As further detailed in the Flickenger text, the channels are spread spectrum and actually use 22 MHz of signal bandwidth, so adjacent radios need to be separated by at least five channels to see zero overlap. For example, channels 1 and 6, 2 and 7, 3 and 8, 4 and 9, 5 and 10, and, 6 and 11, have no overlap between the two channels, as each are separated from the other by at least five channels. In this case, the term “channel” however, does not refer to a discrete, single frequency band. As noted in an article by Joe Bardwell, entitled “Configuration Options For AiroPeek”, the entire content of which is incorporated herein by reference, each channel in an 802.11 standard refers to a subgroup, or group of smaller, individually discrete, ranges of frequencies.
 Even though there are 11 channels to choose from, only 3 channels have sufficient spreading to be considered independent of each other, including channels 1, 6 and 11. After an 802.11 network is formed on a channel, it remains on the same channel until the network is dissolved. Additionally, all 802.11 radios participating in an IBSS ad-hoc network operate on the same channel.
 Currently, 802.11 ad-hoc networks span only a single channel for the life of the network. Hence, 802.11 radios operating in ad-hoc mode are typically not visible to other 802.11 radios which are operating on separate channels. In the absence of auxiliary non-802.11 communications channels (such as an Ethernet), stations in 802.11 ad-hoc networks cannot communicate with ad-hoc networks on other channels. Therefore, a common communication situation can occur in which radios in the ad-hoc network on channel 1 cannot communicate with radios in the ad-hoc network on channel 6.
 Accordingly, a need exists for a system and method for improving channel use in 802.11 ad-hoc networks by allowing routing of 802.11 data traffic across channels in order to increase ad-hoc network capacity.
 An object of the present invention is to provide a system and method for improving channel use in 802.11 ad-hoc networks in order to increase ad-hoc network capacity.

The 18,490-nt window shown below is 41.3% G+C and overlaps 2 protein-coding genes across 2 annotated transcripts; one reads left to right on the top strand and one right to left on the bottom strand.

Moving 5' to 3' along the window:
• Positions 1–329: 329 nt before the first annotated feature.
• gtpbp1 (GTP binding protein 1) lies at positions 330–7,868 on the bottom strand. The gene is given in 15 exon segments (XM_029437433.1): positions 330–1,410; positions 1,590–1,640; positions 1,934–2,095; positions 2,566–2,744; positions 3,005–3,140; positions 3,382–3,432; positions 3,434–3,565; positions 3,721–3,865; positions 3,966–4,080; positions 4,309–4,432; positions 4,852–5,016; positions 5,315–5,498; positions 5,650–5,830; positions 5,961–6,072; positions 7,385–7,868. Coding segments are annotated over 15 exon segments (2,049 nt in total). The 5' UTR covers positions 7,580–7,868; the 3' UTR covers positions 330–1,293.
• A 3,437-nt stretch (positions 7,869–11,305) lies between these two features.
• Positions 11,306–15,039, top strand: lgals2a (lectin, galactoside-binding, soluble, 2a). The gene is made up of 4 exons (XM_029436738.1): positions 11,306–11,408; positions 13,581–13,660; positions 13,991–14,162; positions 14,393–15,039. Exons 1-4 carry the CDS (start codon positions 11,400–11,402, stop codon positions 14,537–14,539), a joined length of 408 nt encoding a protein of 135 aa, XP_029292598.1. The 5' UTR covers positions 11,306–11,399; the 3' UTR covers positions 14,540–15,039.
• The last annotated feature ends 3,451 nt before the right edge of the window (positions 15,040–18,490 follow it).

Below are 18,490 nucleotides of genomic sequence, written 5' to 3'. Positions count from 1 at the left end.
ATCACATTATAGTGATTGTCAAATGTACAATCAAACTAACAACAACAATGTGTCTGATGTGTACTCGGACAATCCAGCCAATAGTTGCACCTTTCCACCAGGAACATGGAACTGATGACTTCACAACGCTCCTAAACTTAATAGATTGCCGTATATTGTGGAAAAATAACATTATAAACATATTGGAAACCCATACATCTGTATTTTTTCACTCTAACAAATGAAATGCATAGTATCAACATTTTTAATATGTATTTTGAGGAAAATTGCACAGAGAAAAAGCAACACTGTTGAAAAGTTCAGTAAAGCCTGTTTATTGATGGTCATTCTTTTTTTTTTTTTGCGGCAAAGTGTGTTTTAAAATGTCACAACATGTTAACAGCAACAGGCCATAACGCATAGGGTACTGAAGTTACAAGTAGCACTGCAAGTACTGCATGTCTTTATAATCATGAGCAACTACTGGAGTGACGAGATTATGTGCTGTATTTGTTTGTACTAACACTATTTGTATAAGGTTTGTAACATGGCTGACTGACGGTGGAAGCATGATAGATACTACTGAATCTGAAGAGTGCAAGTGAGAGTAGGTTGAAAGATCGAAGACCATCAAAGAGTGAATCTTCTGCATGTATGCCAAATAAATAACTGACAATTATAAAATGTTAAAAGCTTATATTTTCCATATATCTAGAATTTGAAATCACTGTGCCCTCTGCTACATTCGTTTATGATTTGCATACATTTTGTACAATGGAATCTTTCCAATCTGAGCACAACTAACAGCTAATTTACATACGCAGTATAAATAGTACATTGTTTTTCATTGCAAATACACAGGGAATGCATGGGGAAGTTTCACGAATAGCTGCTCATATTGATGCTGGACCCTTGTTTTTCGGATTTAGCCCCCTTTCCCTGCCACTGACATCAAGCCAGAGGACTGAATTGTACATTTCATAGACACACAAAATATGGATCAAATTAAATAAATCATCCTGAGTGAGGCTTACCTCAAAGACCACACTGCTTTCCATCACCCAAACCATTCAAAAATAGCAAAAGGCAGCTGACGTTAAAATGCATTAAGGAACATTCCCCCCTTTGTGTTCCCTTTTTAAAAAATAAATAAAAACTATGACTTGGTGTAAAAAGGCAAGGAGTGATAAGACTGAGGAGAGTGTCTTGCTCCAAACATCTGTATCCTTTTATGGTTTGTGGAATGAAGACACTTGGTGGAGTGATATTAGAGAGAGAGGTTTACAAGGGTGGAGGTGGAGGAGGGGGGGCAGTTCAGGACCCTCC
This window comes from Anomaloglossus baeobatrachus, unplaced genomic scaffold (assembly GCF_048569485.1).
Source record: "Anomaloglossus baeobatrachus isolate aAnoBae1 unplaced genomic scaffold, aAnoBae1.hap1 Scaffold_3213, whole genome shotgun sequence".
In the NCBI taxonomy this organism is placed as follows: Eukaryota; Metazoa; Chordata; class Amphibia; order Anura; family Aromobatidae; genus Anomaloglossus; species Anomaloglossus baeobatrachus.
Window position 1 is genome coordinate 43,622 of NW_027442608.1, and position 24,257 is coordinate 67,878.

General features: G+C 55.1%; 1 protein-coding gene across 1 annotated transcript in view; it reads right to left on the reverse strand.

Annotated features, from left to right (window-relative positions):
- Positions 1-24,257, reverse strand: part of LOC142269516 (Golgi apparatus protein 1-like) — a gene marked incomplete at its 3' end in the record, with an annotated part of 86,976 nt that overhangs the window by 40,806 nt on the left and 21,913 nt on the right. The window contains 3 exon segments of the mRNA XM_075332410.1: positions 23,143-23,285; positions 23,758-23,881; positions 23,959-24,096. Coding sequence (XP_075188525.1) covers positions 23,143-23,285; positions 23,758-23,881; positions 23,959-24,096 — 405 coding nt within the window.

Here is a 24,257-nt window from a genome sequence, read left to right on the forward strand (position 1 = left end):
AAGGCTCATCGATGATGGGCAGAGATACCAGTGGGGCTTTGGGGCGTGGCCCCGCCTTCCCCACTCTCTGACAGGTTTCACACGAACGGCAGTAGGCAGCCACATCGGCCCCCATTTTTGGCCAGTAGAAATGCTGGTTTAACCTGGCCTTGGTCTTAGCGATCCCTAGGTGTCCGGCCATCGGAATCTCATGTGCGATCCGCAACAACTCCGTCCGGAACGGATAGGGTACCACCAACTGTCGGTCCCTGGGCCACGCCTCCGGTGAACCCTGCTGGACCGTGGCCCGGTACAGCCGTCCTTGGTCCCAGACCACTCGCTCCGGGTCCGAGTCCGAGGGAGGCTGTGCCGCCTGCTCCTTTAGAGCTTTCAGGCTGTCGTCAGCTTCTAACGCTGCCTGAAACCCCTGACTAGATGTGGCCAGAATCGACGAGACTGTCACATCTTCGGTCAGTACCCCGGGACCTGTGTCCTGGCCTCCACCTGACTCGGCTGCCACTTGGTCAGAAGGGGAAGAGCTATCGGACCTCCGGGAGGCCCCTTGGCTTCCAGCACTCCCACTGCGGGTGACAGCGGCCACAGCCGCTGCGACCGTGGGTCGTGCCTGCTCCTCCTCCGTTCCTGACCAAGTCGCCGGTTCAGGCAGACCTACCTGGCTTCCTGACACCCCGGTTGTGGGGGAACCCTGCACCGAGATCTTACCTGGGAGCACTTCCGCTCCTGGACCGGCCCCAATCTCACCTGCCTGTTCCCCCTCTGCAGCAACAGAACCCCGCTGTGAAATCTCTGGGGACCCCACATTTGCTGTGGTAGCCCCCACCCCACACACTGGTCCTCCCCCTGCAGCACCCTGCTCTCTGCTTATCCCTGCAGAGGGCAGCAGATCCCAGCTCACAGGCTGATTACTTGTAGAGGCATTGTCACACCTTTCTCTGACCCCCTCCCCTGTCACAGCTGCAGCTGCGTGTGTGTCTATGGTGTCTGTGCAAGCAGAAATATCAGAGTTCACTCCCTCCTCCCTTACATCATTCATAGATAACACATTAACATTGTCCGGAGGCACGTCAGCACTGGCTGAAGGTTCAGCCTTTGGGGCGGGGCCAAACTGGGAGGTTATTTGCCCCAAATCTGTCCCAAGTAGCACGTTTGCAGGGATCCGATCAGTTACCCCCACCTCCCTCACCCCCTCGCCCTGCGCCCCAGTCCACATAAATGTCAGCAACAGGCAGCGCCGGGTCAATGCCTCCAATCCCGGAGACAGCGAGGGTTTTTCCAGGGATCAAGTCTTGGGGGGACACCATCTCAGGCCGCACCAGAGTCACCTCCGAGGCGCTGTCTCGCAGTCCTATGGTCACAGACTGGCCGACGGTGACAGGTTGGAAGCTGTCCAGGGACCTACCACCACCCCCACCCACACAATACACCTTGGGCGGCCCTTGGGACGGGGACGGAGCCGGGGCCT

Another object of the present invention is to provide a system and method for enabling routing of 802.11 data traffic across channels in 802.11 ad-hoc networks in order to increase ad-hoc network capacity.
 Still another object of the present invention is to provide a system and method to configure a bridging node to communicate in each channel of the available spectrum in series.
 Still another object of the present invention is to provide a system and method to advertise alternate channel destinations available via a bridging node in each channel of the available spectrum.
 Still another object of the present invention is to receive data traffic originating in one channel and addressed for a destination via a second channel, and communicating the data traffic using a bridging node once the bridging node is configured to communicate via the destination channel.
 These and other objects are substantially achieved by providing a channel bridge in an 802.11 ad-hoc network that can occupy multiple channels at least part-time, to deliver traffic across channels. The system and method provides a channel bridge node which can identify and deliver data traffic requiring delivery via alternate 802.11 data channels. The system and method provides a channel bridging node which is configured to communicate via each channel of the available spectrum in series. The node advertises this capability, in addition to destination nodes and dwell times, and accepts data traffic for communication over any number of 802.11 channels.
 Received data is buffered for subsequent delivery once the node is configured to communicate via the channel to which the data is addressed. In doing so, the system and method provides a channel bridge which enables routing of 802.11 data traffic across channels in 802.11 ad-hoc networks increasing ad-hoc network capacity.
 These and other objects, advantages and novel features of the invention will be more readily appreciated from the following detailed description when read in conjunction with the accompanying drawings, in which:
FIG. 1 is a block diagram of an example ad-hoc packet switched wireless communications network including a plurality of nodes in accordance with an embodiment of the present invention;
FIG. 2 is a block diagram illustrating an example of a mobile node employed in the network shown in FIG. 1;
FIG. 3 is a block diagram of an example of a conventional 802.11 ad-hoc network in which radios operating on one channel are unable to communicate with radios operating on another channel;
FIG. 4 is a block diagram of an 802.11 ad-hoc network employing an embodiment of the present invention which creates a channel bridge that can occupy multiple channels on at least a part-time basis to thus enable the delivery of traffic across channels; and